A team of Chinese and German researchers reports that pycnogenol helps lower glucose levels in diabetics with mild type 2 diabetes. Pycnogenol, a powerful antioxidant, is extracted from the bark of the French maritime pine. Their clinical trial involved 18 men and 12 women between the ages of 28 and 64 years. All patients had fasting glucose levels of between 7 and 10 mmol/L (126-180 mg/dL). Participants received 50, 100, 200 and 300 mg/day of pycnogenol during four separate 3-week periods. The maximum reduction in plasma glucose concentration was obtained at a daily dose of 200 mg. Taking 300 mg/day did not result in further improvements. At the end of the 200 mg/day-period fasting glucose levels had dropped from an average of 8.64 mmol/L (154 mg/dL) to an average of 7.54 mmol/L (135 mg/dL). Postprandial glucose level (2 hours after a meal) decreased from an average of 12.47 mmol/L (222 mg/dL) to 10.07 mmol/L (180 mg/dL) with the 200 mg/day-dose and the level of glycosylated hemoglobin (HbA1c) decreased from 8.02% to 7.37%. A subsequent double-blind, placebo-controlled trial with 77 patients confirmed the glucose-lowering effect of pycnogenol. The researchers conclude that pycnogenol may be useful in controlling glucose levels in patients with mild type 2 diabetes.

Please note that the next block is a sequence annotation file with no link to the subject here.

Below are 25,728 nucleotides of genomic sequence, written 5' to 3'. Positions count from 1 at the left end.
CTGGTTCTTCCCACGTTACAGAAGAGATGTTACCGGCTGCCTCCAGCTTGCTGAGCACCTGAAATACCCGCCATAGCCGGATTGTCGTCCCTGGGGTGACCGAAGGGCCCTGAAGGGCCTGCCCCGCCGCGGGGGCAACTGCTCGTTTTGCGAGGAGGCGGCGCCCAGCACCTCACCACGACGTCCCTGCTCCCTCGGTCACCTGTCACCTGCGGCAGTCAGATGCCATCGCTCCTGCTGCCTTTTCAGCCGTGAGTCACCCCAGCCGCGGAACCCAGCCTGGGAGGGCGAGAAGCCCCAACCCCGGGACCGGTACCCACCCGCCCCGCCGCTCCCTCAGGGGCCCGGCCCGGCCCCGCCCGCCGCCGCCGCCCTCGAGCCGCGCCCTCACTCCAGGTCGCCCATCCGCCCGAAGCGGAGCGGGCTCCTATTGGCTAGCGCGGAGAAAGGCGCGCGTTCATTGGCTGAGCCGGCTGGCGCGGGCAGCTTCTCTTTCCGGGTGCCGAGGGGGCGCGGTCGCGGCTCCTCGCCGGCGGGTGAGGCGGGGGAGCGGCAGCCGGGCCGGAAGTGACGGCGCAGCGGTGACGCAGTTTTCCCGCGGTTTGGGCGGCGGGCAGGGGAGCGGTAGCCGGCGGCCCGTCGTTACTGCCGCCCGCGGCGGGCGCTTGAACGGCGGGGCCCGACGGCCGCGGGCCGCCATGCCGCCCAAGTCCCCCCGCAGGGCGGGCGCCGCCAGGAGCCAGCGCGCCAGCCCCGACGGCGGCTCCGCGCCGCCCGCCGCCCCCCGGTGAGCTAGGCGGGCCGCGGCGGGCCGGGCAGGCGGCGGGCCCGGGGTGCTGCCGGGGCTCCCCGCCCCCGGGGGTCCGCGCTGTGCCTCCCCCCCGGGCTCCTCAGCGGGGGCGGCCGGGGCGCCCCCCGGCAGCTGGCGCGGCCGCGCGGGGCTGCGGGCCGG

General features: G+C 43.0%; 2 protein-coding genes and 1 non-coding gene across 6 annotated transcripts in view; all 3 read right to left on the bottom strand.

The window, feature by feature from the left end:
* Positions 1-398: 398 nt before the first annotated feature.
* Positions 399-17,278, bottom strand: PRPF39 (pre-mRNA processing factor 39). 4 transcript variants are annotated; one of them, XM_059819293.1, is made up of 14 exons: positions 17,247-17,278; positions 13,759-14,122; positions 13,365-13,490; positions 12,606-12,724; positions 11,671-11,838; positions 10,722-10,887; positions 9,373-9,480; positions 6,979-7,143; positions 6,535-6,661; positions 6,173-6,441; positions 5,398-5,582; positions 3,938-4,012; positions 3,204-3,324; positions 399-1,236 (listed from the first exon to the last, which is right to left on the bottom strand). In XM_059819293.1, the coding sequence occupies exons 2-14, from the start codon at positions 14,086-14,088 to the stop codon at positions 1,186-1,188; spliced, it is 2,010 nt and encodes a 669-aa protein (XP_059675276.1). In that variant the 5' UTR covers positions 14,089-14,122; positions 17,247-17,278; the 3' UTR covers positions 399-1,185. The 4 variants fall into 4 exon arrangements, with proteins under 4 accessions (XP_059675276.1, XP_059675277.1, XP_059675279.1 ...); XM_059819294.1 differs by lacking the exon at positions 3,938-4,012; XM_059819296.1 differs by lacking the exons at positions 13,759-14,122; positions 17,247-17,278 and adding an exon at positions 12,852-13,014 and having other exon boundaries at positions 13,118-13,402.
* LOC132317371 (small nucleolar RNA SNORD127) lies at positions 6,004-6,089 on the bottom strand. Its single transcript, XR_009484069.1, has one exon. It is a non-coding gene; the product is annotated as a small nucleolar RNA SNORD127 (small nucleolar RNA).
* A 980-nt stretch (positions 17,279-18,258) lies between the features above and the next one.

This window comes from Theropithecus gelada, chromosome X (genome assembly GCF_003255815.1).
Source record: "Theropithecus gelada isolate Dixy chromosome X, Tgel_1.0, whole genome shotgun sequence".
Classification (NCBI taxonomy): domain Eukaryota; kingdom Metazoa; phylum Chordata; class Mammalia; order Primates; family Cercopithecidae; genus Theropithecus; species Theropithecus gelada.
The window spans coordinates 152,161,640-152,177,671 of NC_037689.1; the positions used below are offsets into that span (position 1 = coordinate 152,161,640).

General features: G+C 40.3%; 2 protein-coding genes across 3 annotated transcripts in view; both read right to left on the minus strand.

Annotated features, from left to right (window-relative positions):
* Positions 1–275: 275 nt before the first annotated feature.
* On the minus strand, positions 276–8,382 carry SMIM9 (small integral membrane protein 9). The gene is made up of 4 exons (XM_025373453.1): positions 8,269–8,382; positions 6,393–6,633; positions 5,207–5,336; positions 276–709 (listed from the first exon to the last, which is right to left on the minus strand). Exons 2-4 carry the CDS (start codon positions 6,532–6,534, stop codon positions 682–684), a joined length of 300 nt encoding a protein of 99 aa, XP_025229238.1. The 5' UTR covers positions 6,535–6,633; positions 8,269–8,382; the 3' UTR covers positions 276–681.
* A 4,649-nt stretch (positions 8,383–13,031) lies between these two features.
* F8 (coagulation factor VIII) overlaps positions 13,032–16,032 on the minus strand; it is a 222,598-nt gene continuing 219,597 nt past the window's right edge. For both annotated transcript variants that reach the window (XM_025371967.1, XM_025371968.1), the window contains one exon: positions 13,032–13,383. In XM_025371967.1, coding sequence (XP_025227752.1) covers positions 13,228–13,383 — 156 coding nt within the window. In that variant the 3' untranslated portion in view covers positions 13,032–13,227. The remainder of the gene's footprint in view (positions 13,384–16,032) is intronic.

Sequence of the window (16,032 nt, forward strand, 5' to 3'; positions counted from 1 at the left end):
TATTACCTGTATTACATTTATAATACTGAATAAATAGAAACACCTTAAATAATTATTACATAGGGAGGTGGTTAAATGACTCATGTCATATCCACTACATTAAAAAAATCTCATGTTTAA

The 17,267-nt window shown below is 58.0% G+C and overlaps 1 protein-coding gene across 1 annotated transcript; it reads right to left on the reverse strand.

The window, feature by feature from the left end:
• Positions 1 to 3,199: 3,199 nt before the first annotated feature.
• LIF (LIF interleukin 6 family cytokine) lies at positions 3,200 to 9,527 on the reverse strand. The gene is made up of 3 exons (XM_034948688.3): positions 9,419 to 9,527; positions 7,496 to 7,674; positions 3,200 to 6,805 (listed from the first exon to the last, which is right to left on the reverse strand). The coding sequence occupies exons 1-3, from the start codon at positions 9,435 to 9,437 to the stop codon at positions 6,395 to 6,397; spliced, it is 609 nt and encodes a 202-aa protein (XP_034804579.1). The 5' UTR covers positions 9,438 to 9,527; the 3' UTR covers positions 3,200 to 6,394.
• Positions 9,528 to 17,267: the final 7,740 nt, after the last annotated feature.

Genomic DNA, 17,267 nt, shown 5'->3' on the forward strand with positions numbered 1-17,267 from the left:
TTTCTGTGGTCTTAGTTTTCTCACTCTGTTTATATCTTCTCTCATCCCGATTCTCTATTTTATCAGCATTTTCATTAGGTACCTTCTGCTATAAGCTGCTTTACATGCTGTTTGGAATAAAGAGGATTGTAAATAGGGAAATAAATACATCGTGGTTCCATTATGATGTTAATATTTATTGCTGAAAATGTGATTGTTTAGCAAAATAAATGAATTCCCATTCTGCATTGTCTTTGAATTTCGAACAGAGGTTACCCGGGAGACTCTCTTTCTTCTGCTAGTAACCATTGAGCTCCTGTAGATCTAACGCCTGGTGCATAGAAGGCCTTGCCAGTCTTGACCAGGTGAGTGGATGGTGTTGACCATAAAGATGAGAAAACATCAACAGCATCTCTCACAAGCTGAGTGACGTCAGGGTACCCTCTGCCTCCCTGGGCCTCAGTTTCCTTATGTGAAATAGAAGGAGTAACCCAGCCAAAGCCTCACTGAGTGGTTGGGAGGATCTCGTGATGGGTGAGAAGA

Liu, X, et al. French maritime pine bark extract pycnogenol dose-dependently lowers glucose in type 2 diabetic patients. Diabetes Care, Vol. 27, March 2004, p. 839